Saturday, November 14, 2009

Grace, or Mammon

British bankers are keen to redeem capitalism in the wake of the recession. Lloyd Blankfein of Goldman Sachs says he's "doing God's work", and others such as Barclays CEO John Varley are publicly spiritualizing money. Matt Taibbi tweaks out:
Goldman Sachs international adviser Brian Griffiths explains it this way: that Christ’s famous injunction to love others as one would love oneself actually means that one should love oneself as one would love oneself. This seemingly baffling outburst by a Goldman executive in what appears to have been a prepared speech — someone actually wrote this, and thought about it, before saying it out loud — gets even weirder when one tries to figure out what could possibly have motivated this person, and by extension his employer Goldman Sachs, to make such statements in such a place as St. Paul’s Cathedral.

Griffiths and Blankfein aren't talking as crazily as Taibbi seems to think. You may disagree with it, but this is all just a retransmission of the Calvinist spiritual view of money, later adopted by the Puritans and others. We associate Goldman et al with greed and ostentation, and those were reviled by Calvin and his predecessor Luther. But generating wealth as a fulfillment of God's purposes is the "Protestant ethic" to which Max Weber referred, and from which modern capitalism eventually emerged.

You may find this theology offensive, and I have no dog in that fight, but it isn't exotic Mammonism. It's as old as the Reformation.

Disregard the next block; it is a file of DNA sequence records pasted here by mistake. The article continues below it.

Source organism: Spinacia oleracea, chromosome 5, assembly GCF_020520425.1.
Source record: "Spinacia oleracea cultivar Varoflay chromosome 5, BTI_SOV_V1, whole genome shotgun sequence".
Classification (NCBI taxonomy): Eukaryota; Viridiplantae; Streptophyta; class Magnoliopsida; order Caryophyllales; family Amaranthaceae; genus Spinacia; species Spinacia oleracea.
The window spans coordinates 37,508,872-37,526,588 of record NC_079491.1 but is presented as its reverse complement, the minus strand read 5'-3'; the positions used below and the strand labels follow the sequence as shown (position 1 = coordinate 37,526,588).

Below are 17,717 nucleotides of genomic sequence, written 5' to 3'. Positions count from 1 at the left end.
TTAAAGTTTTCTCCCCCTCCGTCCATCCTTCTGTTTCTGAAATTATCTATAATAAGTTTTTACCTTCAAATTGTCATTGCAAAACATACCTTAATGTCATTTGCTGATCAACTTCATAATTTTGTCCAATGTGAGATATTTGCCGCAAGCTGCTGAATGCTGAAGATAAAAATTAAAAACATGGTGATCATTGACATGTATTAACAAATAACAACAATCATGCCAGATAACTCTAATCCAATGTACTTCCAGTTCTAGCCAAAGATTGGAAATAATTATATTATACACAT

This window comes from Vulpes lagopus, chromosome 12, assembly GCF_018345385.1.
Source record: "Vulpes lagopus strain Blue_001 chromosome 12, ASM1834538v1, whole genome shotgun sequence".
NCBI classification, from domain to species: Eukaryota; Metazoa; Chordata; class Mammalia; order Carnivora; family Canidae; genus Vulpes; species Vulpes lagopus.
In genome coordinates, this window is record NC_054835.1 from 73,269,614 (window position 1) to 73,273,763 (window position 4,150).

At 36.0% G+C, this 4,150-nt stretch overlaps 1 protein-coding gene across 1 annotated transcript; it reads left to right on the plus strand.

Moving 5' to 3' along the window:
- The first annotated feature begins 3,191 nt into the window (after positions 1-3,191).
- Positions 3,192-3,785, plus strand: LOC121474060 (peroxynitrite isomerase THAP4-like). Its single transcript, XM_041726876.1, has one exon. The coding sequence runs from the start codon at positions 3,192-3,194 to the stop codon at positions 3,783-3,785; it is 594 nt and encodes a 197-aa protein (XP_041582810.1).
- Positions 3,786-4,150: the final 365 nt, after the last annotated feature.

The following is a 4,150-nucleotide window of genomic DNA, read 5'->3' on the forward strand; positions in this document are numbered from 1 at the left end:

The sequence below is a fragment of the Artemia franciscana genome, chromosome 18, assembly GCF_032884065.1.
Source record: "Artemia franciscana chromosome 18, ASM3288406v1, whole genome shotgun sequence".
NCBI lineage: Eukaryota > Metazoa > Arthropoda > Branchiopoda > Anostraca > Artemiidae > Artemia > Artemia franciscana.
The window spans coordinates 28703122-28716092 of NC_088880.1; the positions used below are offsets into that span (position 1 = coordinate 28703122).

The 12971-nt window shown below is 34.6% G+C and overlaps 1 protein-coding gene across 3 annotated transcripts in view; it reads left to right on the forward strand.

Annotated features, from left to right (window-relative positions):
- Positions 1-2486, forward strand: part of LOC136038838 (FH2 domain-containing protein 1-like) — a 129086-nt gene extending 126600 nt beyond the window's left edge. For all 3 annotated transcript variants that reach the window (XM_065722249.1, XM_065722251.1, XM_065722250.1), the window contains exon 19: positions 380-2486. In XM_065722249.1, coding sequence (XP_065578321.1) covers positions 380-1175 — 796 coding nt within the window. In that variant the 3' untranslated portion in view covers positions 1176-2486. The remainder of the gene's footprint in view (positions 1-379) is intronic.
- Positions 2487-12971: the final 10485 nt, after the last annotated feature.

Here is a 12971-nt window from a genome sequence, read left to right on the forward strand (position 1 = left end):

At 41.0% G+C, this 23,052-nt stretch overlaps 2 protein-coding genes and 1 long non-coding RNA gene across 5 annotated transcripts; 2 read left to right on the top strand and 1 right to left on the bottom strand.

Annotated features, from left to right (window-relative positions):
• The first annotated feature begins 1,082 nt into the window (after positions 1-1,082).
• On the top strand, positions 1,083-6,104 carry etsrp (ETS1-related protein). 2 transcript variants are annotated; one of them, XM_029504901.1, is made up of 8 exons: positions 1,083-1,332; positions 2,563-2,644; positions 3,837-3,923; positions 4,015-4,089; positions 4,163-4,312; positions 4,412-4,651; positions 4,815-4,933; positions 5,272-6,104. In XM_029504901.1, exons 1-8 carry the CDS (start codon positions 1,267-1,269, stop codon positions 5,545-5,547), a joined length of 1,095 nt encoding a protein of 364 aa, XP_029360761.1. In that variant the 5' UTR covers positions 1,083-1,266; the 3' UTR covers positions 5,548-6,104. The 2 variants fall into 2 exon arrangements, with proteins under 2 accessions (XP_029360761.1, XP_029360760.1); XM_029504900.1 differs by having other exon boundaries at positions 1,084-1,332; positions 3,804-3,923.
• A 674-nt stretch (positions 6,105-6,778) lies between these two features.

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Sunday, November 8, 2009

Father Coughlin at His Pulpit

Vaccines are always a lightning rod for populist lunacy, but here's a non-science fiction take:

NEW YORK — Some of New York's biggest companies, including Wall Street giants Goldman Sachs and Citigroup, received doses of swine flu vaccine for at-risk employees, drawing criticism that the hard-to-find vaccine is going first to the privileged.


"Vaccines should go to people who need them most, not people who happen to work on Wall Street," Democratic Sen. Chris Dodd of Connecticut said Thursday.

"Wall Street banks have already taken so much from us. They've taken trillions of our tax dollars. They've taken away people's homes who are struggling to pay the bills," union official John VanDeventer wrote on the Web site of the 2 million-member Service Employees International Union. "But they should not be allowed to take away our health and well-being."

Dodd and the union official are making hay out of this. Vaccines going to Wall Street firms doesn't translate to vaccines being taken away from more eligible people to give to executives. Everyday schmoes at these companies -- admin services people, IT drones, mail room employees -- will receive the vaccines, and they are no more or less deserving than a guy in Local 32BJ. The vaccine shipments are vanishingly small, and they're going to these companies -- as well as non-Wall Street companies, and "Hospitals, universities and the Federal Reserve Bank" -- because they have medical staff. Finally, they are given first, and often only, to high-risk employees, like pregnant women and old people.


Thursday, November 5, 2009

The Audacity of Schlock

This is the second installment in what is now a series. Andrew Sullivan's bloodhound nose for the richest schmaltz teams with his neoplastic non-interventionism to deliver this, like a dead, shredded mouse, at our feet.

Touching and revolting, all at the same time!


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